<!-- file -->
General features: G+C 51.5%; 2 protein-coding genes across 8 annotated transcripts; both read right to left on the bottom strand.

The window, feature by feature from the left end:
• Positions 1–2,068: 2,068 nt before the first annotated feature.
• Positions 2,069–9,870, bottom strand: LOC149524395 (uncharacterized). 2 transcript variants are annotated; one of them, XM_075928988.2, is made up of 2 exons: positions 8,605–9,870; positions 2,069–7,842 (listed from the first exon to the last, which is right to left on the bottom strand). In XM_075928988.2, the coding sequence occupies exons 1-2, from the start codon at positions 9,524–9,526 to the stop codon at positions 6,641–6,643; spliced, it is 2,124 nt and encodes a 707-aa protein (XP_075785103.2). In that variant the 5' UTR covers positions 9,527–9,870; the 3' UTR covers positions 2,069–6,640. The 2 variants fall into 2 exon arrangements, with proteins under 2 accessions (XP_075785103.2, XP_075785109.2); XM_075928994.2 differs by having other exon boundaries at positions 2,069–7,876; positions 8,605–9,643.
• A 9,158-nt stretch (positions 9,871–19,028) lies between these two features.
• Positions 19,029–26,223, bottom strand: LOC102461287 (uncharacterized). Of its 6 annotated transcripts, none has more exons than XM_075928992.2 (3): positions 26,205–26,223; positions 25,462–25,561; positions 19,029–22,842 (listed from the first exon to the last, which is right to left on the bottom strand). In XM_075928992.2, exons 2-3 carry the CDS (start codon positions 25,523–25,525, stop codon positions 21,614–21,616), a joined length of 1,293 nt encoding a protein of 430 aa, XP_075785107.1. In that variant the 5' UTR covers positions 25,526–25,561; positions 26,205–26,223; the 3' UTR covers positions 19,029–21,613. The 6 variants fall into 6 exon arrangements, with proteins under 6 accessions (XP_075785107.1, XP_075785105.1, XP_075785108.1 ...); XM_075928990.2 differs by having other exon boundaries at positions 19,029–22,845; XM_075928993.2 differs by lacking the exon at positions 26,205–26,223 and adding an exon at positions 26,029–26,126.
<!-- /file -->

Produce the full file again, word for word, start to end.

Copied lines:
General features: G+C 51.5%; 2 protein-coding genes across 8 annotated transcripts; both read right to left on the bottom strand.

The window, feature by feature from the left end:
• Positions 1–2,068: 2,068 nt before the first annotated feature.
• Positions 2,069–9,870, bottom strand: LOC149524395 (uncharacterized). 2 transcript variants are annotated; one of them, XM_075928988.2, is made up of 2 exons: positions 8,605–9,870; positions 2,069–7,842 (listed from the first exon to the last, which is right to left on the bottom strand). In XM_075928988.2, the coding sequence occupies exons 1-2, from the start codon at positions 9,524–9,526 to the stop codon at positions 6,641–6,643; spliced, it is 2,124 nt and encodes a 707-aa protein (XP_075785103.2). In that variant the 5' UTR covers positions 9,527–9,870; the 3' UTR covers positions 2,069–6,640. The 2 variants fall into 2 exon arrangements, with proteins under 2 accessions (XP_075785103.2, XP_075785109.2); XM_075928994.2 differs by having other exon boundaries at positions 2,069–7,876; positions 8,605–9,643.
• A 9,158-nt stretch (positions 9,871–19,028) lies between these two features.
• Positions 19,029–26,223, bottom strand: LOC102461287 (uncharacterized). Of its 6 annotated transcripts, none has more exons than XM_075928992.2 (3): positions 26,205–26,223; positions 25,462–25,561; positions 19,029–22,842 (listed from the first exon to the last, which is right to left on the bottom strand). In XM_075928992.2, exons 2-3 carry the CDS (start codon positions 25,523–25,525, stop codon positions 21,614–21,616), a joined length of 1,293 nt encoding a protein of 430 aa, XP_075785107.1. In that variant the 5' UTR covers positions 25,526–25,561; positions 26,205–26,223; the 3' UTR covers positions 19,029–21,613. The 6 variants fall into 6 exon arrangements, with proteins under 6 accessions (XP_075785107.1, XP_075785105.1, XP_075785108.1 ...); XM_075928990.2 differs by having other exon boundaries at positions 19,029–22,845; XM_075928993.2 differs by lacking the exon at positions 26,205–26,223 and adding an exon at positions 26,029–26,126.